I don’t know anything about horses. In fact, they scare me to death. Horses are big, powerful, magically trained, and about 10% of the time I’ve ever been on top of one, I’ve ended on my butt on the ground.
But, I also love horses. My dad, ever a certified garbage picker, once rescued two ancient draft horses from slaughter and we had horses on our farm for a year or two. My dad used to break horses when he was younger, but he said he was too old for that by the time I was old enough to be interested. He was. My dad was 47 years old when I was born. His days of agricultural adventure were past. Once I watched my dad drive a friend’s team of Percherons pulling a big green and brass wagon he had picked up somewhere. I had no idea how you got from ignorant kid to knowing what to do with such incredible animals.
I had a horse obsession as a preteen that started with a Horse Encyclopedia at Christmas, and ended with 12 magical lessons. I had the nastiest horse and the most dismissive, grumpy instructor. I couldn’t mount by myself. The boots I picked out had shamefully deep tread, and the concept of posting was explained so poorly, I was sure I was the dumbest kid to ever sit in a saddle. When I fell off yet again, I was told I needed to buy $90 chaps to help. Even I didn’t believe that. I realized that there was a magic to horses that I would never get. I didn’t have the gift, and I was born too late to learn it.
Fast forward fifteen years. Through a series of unusual events, I ended up taking a friend’s son to horseback riding lessons at Beekman Therapeutic Riding Center in Lansing. What I learned there changed my mind and perspective about horses forever.
Yes, I know, you’re envisioning me sidewalking with a physically handicapped kid who overcame the odds to ride on his own one day. Well, they did that, too. But that’s not my story.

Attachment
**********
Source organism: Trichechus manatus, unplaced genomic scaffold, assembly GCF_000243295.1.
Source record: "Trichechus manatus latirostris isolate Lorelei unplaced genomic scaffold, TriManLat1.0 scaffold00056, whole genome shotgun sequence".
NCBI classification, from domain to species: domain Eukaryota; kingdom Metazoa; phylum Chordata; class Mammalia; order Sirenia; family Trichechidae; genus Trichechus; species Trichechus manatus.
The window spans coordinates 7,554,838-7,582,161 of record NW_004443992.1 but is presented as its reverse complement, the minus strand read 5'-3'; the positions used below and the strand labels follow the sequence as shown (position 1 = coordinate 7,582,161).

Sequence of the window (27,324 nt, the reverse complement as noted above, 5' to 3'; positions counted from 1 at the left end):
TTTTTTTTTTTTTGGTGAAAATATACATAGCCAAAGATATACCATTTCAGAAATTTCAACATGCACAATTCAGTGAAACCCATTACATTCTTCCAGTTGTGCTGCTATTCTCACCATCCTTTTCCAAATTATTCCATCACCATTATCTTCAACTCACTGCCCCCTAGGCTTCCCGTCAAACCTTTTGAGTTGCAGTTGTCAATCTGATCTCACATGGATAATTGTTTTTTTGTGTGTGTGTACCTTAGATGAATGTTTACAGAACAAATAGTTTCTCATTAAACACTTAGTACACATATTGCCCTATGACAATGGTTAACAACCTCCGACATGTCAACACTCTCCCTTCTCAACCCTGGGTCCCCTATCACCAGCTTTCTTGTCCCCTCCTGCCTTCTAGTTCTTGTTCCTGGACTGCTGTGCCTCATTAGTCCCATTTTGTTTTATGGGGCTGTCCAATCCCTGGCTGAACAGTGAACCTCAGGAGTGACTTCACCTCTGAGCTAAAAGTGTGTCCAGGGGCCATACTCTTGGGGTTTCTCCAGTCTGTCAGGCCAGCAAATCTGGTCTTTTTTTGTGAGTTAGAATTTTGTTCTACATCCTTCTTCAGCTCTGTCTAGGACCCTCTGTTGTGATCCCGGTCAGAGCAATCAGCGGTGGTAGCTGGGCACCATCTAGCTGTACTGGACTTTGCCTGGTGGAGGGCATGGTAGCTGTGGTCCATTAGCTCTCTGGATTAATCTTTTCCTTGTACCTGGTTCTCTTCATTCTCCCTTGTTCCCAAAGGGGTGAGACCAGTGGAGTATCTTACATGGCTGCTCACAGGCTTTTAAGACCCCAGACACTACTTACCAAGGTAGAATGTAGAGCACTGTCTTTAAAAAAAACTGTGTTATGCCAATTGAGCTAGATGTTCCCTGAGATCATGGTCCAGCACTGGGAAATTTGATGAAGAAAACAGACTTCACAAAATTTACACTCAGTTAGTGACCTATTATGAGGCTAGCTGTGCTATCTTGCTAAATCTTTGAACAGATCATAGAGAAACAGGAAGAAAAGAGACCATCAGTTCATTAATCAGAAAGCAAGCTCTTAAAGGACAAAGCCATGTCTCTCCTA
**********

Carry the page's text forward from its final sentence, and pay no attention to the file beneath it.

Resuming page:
What I learned there was that no predator has the right to hop onto the back of a prey animal without establishing trust first. Groundwork. Gentle halters tied to reduce irritation. No bits. Asking permission before saddling. Being gentle with the horse’s body. Being gentle with his heart.
The program was being developed there, and the horses were being trained in therapeutic Natural Horsemanship techniques. The results were honestly frustrating as different instructors taught different methods that first year. But, in spite of that, the concept of natural horsemanship filled my heart. I started volunteering at the riding center, and was even hired to be a work-at-home volunteer coordinator.
Teaching some Kindergarteners about being a good Alpha horse (That’s JR on my back, and that familiar blonde haircut is Cal.)
I still knew nothing about horses, but for the first time, watching my friend’s son take his lessons, saw the magic was still… magic. But it was teachable. Logical. Learnable.
All of the horses were donated. Many of these horses were bored. They were kind, but stubborn and refusing. Yet, under the deliberate, consistent work of a few women and men who wanted to make the idea stick, the horses began to deliberately, consistently, and intentionally yield.
I had no experience at all, but I was allowed to join the Savvy Seekers club, a group of volunteers who wanted to learn more about training our horses’ hearts to watch and learn. I was scared to death. I had once seen the mark on a man’s chest at the fair who had been kicked squarely by a flighty draft pony. Being on the same surface as such a powerful animal made my heart race.
When I picked up the soft loop of rope, I was happy that our first task was only to teach our horse that we were not scary. I had the marked advantage, as I was the terrified one. We made them watch us, while we looked away to reward them. Meat animals (humans) are praised with direct eye contact. It makes horses feel like they are being hunted.